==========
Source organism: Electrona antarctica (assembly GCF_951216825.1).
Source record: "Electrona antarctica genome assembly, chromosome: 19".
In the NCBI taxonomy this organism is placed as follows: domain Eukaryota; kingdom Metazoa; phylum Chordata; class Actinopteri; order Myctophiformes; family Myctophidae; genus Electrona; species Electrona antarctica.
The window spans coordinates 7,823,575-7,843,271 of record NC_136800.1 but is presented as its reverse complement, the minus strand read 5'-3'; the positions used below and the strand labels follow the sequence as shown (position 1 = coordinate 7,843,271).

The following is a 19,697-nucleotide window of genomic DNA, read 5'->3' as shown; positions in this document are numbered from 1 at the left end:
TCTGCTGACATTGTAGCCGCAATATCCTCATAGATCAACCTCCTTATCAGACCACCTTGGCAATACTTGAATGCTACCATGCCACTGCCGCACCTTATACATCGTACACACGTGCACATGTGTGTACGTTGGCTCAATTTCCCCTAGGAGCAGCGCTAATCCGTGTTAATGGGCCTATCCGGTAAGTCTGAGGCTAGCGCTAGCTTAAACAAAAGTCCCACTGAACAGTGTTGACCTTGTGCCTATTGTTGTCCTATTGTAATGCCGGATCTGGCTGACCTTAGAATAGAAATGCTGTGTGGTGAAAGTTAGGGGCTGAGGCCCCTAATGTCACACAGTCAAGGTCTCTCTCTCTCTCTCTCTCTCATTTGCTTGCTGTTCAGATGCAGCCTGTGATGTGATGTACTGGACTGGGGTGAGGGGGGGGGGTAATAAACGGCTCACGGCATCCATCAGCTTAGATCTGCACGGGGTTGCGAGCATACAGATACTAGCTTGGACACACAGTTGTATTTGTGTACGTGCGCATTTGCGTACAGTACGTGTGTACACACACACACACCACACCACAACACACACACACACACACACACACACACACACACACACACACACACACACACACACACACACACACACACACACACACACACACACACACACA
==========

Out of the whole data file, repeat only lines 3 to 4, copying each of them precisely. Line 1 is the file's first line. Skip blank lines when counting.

In the NCBI taxonomy this organism is placed as follows: domain Eukaryota; kingdom Metazoa; phylum Chordata; class Actinopteri; order Myctophiformes; family Myctophidae; genus Electrona; species Electrona antarctica.
The window spans coordinates 7,823,575-7,843,271 of record NC_136800.1 but is presented as its reverse complement, the minus strand read 5'-3'; the positions used below and the strand labels follow the sequence as shown (position 1 = coordinate 7,843,271).